Meanwhile, candidates Benson and Smith have emphasized stepping up the fight against drugs and creating more affordable housing. Benson, a Capitol Heights resident, is principal of John H. Bayne Elementary School and has been active in lobbying for increased school funding in Annapolis. Smith, who has served on the Glenarden Town Council for five years, lives in the Highland Park community. A lifelong county resident, Smith works for the Prince George's minority business opportunities commission.

Brown, who lives in Peppermill Village, is running with Senate candidate Jackson on a platform that stresses increased education spending and increased state spending to assist the district's battle against crime.

Watson, a Landover resident, said she is running for a delegate's seat because of concerns about education and crime. She said she supports the theories of controversial conservative politician Lyndon LaRouche.

Although he is the actual incumbent, Trotter has had difficulty raising money for his race. As of Aug. 7, Trotter had raised $35,230, compared with Broadwater's $90,269. Some say Broadwater's fund-raising abilities show that he has maintained popularity and political connections even while out of office.

"He is supposed to be the outsider . . . yet he is the one with the greatest access to the channels of power," said Smith, a delegate running on Broadwater's team.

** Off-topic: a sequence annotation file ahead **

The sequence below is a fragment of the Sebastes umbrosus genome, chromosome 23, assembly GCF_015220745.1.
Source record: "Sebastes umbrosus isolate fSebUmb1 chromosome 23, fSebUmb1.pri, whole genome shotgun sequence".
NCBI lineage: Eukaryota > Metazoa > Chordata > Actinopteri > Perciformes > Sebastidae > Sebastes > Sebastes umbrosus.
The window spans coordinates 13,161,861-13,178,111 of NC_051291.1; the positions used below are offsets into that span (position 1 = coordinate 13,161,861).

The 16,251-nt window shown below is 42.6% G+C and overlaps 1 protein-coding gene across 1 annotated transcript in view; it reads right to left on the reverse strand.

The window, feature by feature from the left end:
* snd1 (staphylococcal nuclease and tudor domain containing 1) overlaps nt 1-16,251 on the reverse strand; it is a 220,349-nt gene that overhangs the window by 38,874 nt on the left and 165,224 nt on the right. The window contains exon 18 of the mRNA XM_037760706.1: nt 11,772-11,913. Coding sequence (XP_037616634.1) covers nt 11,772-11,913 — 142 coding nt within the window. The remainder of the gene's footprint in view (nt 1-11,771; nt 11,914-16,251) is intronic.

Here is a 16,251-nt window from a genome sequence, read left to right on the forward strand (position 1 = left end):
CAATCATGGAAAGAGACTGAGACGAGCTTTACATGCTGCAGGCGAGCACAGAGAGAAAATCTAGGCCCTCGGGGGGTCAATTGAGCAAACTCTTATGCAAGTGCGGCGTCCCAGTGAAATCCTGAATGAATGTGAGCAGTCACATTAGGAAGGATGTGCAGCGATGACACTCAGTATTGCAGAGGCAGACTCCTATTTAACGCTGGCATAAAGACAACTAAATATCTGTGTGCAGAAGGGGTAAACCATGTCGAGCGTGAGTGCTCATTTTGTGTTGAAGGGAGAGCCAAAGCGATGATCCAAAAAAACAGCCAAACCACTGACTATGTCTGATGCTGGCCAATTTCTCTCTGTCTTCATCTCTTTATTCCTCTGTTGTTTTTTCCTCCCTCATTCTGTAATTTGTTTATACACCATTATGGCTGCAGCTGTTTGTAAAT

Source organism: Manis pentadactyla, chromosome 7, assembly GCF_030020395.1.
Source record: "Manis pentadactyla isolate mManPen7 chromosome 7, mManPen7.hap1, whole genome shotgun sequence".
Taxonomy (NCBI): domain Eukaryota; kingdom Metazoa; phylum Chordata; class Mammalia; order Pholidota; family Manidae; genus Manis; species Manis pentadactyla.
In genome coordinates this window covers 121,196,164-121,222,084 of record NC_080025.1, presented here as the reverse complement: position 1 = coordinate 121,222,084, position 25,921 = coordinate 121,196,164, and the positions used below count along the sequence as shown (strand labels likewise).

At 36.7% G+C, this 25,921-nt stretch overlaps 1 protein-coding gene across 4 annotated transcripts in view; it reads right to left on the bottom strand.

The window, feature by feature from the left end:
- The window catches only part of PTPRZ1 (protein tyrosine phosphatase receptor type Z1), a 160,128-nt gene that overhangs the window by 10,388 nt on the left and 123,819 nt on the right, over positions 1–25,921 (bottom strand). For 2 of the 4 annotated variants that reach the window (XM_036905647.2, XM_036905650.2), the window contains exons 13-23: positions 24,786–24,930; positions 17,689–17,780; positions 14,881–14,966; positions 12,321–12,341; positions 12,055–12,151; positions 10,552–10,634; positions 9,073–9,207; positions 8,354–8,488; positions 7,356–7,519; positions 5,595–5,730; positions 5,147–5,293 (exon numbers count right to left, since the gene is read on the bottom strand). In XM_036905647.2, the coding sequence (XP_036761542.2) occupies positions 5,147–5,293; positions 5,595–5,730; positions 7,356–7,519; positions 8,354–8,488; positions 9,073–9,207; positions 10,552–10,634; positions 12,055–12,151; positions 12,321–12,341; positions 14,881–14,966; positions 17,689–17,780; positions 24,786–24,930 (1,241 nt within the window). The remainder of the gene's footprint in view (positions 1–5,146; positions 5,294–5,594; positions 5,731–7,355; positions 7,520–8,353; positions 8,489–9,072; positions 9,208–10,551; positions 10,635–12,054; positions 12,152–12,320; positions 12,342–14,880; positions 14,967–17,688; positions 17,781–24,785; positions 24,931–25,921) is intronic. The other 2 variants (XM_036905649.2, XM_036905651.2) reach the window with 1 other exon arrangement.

But Trotter is wearing his independence as a badge rather than a stain, saying it represents his resolve and ability to champion the concerns of his district without worrying about political allegiances.

As a member of the Senate Budget and Taxation Committee, Trotter took a leadership role in pushing legislation to win minority business programs at the state and local level. His strength, he said, lies in his ability to work with the county's black political caucus in creating a united front to push for greater resources in the county.

"We are ushering into Prince George's County a new political era where concerns and issues are going to outweigh this kind of political slatemaking that almost hinges on monarchy," Trotter said. "There is strength in numbers and much to be gained by working together for a common goal."

Trotter's call for the end of "political bossism" is finding a receptive audience throughout the county, particularly among residents who see the successes of coalition building by black politicians elsewhere -- such as New York Mayor David Dinkins an Virginia Gov. L. Douglas Wilder -- and yearn for that brand of progressive politics at home.